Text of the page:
see new stuff in your site.
       hashmi. . . . . .  .

  14. Much obliged for this; kept running into the secretive no space left issue and was astounded, however these directions had exactly the intended effect.

  15. Why not use the find command with size option to find all the files and then delete them

    find -type f -size 0 | xargs rm

  16. Thank you for sharing but it will not be always the best solution to search for the directory having the most files, sometime you have a directory that have one file and this file is the biggest file in your server.
    In my case I had a file that took alone 77% of my device space.
    I recommand searching for the biggest directories instead of directories having the most files:
    This command will list the top 10 largest file/directories under the directory var for example.
    du -a /var | sort -n -r | head -n 10

  17. saved my day. thanks a lot man.

    just want to be confirm about 1 thing. that command only delete bad empty files not important files.
    because i have just delete one folder with that command and freed up 5% inodes. but i have couple of more folders with large number of files but im a bit scared to apply this with those.

    because i used this command
    sudo rm -rf /usr/src

    and now i can see the whole src folder is now deleted.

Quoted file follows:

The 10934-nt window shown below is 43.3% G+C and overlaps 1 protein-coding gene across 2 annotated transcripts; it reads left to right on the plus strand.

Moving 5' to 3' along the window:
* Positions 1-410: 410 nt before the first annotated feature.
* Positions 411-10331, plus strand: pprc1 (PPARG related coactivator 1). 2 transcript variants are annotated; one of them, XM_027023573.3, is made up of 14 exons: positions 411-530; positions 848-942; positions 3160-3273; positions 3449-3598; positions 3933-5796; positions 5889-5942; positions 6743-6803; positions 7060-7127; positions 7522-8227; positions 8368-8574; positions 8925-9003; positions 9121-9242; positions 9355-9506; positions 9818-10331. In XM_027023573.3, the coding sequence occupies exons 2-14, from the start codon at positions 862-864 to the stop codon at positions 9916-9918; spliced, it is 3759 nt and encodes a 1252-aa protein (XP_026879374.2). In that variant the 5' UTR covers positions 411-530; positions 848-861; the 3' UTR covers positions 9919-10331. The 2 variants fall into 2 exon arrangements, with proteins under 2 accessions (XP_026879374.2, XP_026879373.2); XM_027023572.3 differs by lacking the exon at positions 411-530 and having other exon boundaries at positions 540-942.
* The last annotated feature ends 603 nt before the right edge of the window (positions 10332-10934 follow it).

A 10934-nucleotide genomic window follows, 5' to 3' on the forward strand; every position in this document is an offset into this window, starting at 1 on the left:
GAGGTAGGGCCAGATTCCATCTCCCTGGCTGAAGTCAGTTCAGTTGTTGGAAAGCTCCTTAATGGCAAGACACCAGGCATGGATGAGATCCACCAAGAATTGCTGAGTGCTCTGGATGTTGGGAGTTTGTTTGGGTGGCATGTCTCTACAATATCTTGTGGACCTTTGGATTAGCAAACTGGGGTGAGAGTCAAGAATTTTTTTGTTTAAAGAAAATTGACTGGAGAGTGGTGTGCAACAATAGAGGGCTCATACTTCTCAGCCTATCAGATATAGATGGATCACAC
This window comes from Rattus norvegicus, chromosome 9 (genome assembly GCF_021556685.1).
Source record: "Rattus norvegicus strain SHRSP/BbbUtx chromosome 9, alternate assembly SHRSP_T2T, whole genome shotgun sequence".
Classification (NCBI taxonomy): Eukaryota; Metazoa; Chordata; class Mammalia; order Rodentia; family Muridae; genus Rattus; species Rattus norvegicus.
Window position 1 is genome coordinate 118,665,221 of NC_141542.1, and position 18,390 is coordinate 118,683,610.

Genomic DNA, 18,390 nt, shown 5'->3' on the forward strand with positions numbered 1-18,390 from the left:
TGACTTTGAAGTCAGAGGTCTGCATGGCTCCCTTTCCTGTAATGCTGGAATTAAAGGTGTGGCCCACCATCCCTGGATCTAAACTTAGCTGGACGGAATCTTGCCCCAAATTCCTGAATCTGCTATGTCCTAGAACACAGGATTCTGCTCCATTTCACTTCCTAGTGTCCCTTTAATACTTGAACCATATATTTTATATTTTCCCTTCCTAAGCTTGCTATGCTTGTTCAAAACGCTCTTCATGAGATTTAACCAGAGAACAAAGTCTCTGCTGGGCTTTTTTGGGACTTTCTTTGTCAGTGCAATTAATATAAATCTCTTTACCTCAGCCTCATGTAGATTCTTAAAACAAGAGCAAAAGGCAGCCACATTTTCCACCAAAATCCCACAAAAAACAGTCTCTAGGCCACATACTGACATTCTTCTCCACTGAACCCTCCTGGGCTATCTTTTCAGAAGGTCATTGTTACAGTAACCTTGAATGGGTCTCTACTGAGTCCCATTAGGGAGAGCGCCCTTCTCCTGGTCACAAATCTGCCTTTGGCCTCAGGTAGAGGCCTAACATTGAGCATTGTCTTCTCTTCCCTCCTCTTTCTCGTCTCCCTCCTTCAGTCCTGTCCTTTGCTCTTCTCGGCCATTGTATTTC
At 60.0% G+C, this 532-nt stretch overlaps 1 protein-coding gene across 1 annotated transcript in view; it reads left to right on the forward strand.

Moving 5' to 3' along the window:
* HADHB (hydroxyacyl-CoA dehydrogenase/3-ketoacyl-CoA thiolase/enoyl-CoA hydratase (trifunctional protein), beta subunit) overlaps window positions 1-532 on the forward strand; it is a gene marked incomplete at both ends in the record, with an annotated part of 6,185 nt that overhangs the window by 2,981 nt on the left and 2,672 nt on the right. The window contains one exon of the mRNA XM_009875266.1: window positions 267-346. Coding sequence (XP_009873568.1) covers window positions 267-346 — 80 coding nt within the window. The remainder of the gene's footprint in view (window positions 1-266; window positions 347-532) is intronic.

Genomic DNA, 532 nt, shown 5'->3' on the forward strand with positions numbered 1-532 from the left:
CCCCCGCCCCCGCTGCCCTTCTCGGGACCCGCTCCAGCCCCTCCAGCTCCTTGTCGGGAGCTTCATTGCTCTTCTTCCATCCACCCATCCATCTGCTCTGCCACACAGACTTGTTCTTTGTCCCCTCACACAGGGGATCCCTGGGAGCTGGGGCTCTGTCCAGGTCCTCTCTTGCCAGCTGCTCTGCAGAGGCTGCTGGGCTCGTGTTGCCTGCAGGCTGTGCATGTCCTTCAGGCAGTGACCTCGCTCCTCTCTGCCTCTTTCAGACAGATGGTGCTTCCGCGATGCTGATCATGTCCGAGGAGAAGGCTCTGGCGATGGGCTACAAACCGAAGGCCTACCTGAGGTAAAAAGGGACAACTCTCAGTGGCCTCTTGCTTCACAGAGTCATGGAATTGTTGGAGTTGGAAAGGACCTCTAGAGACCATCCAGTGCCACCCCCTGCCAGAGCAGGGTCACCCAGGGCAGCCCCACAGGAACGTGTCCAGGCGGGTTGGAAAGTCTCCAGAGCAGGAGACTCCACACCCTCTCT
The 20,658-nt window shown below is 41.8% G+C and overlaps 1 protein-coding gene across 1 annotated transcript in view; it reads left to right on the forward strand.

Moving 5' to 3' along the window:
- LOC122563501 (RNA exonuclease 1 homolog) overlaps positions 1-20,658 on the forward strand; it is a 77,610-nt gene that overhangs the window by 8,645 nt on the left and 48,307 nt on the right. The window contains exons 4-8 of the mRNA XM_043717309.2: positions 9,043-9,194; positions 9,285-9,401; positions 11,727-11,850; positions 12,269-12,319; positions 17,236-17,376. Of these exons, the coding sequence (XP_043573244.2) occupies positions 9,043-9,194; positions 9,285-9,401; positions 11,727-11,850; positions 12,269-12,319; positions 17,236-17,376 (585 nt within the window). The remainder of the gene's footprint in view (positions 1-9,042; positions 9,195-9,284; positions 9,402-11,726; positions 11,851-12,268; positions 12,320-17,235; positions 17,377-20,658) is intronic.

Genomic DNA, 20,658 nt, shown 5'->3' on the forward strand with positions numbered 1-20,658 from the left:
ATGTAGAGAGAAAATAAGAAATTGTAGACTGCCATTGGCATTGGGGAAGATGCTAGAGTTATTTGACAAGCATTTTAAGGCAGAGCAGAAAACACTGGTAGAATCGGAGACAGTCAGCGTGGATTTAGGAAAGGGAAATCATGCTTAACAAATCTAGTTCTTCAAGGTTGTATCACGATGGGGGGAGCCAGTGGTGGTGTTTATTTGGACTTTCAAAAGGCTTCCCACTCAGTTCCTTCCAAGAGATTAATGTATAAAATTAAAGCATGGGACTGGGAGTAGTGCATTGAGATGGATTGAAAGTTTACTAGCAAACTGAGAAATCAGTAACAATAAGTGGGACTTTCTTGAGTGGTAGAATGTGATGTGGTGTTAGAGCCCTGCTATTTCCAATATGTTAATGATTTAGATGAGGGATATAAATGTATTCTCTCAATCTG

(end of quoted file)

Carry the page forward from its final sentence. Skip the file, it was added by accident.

18. I can’t thank you enough. You just saved my weekend. This was the exact solution I needed today to resolve an emergency on a failing server. 1k Kudos to you!

  19. Physicist turned software engineer turned entrepreneur turned product manager TURNED saviour! you’re my hero 🙂 thanks heaps for saving me!

  20. Thank you guy so much for this guide!

    I’ve been woken up at 04:00 in the morning to fix a critical Solaris server, this helped me to solve this issue in less than 30 minutes.

    Way to go!

  21. may be somewhat faster to attack the suspected fodler

    for i in /*; do count=`find $i | wc -l`; if [ $count -gt 1000 ]; then echo $i $count; fi; done

  22. Here is another bump.

    You helped me find the little bastards and cheer me up at the same time

  23. I have never heard a word “inodes” prior to this day. My server has crashed and was down for over half of the day, I spend 4 hours trying to find out how to fix it until I found this tutorial. Seems that deleting old backup files + all the postfix files after using all these scripts resolved the problem with 100% usage of inodes. From the time I read this article till my server fix there was just about 40 min difference. Thanks man, its really saved my day (or night, since it is 1 am now).